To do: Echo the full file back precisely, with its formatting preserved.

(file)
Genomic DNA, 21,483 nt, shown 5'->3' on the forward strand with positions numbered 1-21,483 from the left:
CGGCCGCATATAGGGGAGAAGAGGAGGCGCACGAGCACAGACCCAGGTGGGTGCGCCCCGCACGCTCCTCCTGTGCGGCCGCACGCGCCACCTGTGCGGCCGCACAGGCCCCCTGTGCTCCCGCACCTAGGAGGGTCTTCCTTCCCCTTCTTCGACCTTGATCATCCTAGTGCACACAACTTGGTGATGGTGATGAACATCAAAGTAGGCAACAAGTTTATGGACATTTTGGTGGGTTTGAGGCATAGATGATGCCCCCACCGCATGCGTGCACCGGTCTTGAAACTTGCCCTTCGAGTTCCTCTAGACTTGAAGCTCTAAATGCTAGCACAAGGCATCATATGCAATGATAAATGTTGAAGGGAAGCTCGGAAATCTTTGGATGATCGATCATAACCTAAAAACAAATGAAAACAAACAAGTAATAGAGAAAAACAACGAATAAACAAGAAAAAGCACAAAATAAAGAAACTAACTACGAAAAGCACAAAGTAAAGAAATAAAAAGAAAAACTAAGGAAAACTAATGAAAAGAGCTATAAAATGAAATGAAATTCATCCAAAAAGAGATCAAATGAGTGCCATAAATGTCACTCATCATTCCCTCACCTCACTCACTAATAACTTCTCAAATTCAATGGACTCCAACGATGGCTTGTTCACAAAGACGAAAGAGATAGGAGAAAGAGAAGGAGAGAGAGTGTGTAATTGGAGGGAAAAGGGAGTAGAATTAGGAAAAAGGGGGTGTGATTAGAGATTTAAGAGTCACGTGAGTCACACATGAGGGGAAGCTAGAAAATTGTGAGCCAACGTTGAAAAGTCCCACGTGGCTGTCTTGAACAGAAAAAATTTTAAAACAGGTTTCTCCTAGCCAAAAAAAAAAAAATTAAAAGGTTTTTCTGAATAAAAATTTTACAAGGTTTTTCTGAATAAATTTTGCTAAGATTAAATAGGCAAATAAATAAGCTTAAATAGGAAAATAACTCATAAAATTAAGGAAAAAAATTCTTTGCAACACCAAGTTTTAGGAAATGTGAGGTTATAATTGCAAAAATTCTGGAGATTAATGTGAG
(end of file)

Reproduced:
Genomic DNA, 21,483 nt, shown 5'->3' on the forward strand with positions numbered 1-21,483 from the left:
CGGCCGCATATAGGGGAGAAGAGGAGGCGCACGAGCACAGACCCAGGTGGGTGCGCCCCGCACGCTCCTCCTGTGCGGCCGCACGCGCCACCTGTGCGGCCGCACAGGCCCCCTGTGCTCCCGCACCTAGGAGGGTCTTCCTTCCCCTTCTTCGACCTTGATCATCCTAGTGCACACAACTTGGTGATGGTGATGAACATCAAAGTAGGCAACAAGTTTATGGACATTTTGGTGGGTTTGAGGCATAGATGATGCCCCCACCGCATGCGTGCACCGGTCTTGAAACTTGCCCTTCGAGTTCCTCTAGACTTGAAGCTCTAAATGCTAGCACAAGGCATCATATGCAATGATAAATGTTGAAGGGAAGCTCGGAAATCTTTGGATGATCGATCATAACCTAAAAACAAATGAAAACAAACAAGTAATAGAGAAAAACAACGAATAAACAAGAAAAAGCACAAAATAAAGAAACTAACTACGAAAAGCACAAAGTAAAGAAATAAAAAGAAAAACTAAGGAAAACTAATGAAAAGAGCTATAAAATGAAATGAAATTCATCCAAAAAGAGATCAAATGAGTGCCATAAATGTCACTCATCATTCCCTCACCTCACTCACTAATAACTTCTCAAATTCAATGGACTCCAACGATGGCTTGTTCACAAAGACGAAAGAGATAGGAGAAAGAGAAGGAGAGAGAGTGTGTAATTGGAGGGAAAAGGGAGTAGAATTAGGAAAAAGGGGGTGTGATTAGAGATTTAAGAGTCACGTGAGTCACACATGAGGGGAAGCTAGAAAATTGTGAGCCAACGTTGAAAAGTCCCACGTGGCTGTCTTGAACAGAAAAAATTTTAAAACAGGTTTCTCCTAGCCAAAAAAAAAAAAATTAAAAGGTTTTTCTGAATAAAAATTTTACAAGGTTTTTCTGAATAAATTTTGCTAAGATTAAATAGGCAAATAAATAAGCTTAAATAGGAAAATAACTCATAAAATTAAGGAAAAAAATTCTTTGCAACACCAAGTTTTAGGAAATGTGAGGTTATAATTGCAAAAATTCTGGAGATTAATGTGAG